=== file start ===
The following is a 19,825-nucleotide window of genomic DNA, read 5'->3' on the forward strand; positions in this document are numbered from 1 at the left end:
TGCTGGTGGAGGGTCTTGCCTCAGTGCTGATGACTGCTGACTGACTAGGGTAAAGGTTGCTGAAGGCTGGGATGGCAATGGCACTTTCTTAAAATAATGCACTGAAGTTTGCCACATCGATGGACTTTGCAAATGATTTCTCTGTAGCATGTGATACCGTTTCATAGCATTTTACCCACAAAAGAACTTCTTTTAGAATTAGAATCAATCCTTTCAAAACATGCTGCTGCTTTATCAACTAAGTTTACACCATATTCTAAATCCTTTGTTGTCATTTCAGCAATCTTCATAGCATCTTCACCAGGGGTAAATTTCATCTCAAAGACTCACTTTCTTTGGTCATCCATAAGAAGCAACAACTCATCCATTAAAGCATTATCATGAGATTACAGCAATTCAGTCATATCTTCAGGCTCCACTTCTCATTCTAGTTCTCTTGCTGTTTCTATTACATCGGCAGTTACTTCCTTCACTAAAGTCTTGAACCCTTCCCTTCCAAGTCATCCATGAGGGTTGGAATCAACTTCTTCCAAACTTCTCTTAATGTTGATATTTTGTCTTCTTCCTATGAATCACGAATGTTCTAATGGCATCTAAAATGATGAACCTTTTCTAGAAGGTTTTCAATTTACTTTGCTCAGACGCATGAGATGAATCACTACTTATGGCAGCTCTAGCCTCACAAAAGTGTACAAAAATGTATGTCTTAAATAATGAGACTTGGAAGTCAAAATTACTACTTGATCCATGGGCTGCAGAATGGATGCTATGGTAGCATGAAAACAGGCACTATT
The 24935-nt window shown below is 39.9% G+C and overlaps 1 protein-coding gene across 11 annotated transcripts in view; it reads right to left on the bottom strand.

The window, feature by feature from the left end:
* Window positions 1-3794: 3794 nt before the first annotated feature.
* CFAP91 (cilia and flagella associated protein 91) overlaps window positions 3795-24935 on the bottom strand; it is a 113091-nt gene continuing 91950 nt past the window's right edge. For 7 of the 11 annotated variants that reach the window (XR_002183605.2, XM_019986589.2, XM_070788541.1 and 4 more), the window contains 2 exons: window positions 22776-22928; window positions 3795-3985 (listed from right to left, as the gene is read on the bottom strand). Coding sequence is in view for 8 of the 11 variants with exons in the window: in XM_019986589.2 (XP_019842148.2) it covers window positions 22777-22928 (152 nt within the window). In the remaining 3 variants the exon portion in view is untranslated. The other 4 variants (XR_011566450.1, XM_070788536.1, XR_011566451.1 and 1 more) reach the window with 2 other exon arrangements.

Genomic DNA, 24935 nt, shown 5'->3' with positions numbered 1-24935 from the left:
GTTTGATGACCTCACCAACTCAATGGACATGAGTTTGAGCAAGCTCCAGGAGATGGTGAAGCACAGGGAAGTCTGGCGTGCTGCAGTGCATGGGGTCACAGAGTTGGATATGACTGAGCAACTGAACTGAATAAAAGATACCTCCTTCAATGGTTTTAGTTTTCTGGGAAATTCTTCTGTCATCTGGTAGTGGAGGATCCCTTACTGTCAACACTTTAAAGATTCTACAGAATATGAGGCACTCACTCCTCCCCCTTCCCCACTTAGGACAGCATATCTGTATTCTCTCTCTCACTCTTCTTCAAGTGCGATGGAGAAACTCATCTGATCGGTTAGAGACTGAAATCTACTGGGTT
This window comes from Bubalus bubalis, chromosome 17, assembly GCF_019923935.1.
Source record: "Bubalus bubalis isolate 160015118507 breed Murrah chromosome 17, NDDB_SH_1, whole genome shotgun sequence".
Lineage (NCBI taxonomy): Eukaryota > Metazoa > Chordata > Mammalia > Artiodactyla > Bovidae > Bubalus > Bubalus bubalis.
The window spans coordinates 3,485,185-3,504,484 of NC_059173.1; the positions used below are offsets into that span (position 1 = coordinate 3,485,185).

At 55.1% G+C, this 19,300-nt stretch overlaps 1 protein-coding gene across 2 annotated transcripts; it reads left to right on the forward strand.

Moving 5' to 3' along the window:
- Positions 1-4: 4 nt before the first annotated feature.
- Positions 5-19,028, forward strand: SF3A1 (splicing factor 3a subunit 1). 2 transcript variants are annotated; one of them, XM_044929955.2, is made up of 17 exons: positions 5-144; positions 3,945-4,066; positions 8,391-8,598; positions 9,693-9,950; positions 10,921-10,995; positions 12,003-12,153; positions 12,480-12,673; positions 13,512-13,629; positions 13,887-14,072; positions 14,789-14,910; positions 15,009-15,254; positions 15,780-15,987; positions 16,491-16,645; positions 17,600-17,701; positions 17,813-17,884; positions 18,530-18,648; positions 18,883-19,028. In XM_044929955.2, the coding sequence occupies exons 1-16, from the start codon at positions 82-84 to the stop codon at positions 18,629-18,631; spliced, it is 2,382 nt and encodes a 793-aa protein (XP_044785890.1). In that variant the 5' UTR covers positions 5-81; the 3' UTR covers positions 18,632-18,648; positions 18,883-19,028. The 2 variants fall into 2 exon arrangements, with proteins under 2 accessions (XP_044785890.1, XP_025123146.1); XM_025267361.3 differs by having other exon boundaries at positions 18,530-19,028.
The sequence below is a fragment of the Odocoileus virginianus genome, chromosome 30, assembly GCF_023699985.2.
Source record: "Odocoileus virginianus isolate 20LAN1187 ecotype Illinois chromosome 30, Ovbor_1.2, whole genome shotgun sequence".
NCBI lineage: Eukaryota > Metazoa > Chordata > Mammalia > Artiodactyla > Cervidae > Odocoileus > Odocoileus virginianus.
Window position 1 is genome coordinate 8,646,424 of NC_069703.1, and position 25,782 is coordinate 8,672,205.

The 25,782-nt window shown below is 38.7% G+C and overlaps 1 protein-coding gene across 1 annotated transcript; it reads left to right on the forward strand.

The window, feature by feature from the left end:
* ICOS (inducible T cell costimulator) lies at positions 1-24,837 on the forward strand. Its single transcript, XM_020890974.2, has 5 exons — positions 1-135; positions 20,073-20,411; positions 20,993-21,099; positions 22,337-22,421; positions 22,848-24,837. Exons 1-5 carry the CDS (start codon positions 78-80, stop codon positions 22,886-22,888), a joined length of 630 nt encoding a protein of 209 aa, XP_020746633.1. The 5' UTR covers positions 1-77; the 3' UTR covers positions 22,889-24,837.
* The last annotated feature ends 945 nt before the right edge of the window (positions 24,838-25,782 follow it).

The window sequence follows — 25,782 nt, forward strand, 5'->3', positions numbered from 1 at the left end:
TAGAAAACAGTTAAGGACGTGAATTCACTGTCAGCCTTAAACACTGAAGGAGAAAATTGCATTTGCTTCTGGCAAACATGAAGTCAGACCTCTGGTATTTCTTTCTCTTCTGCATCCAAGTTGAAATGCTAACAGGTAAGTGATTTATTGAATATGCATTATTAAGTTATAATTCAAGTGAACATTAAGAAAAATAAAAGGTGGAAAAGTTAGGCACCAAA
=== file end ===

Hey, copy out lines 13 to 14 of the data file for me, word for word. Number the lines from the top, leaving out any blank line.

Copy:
At 55.1% G+C, this 19,300-nt stretch overlaps 1 protein-coding gene across 2 annotated transcripts; it reads left to right on the forward strand.

Moving 5' to 3' along the window: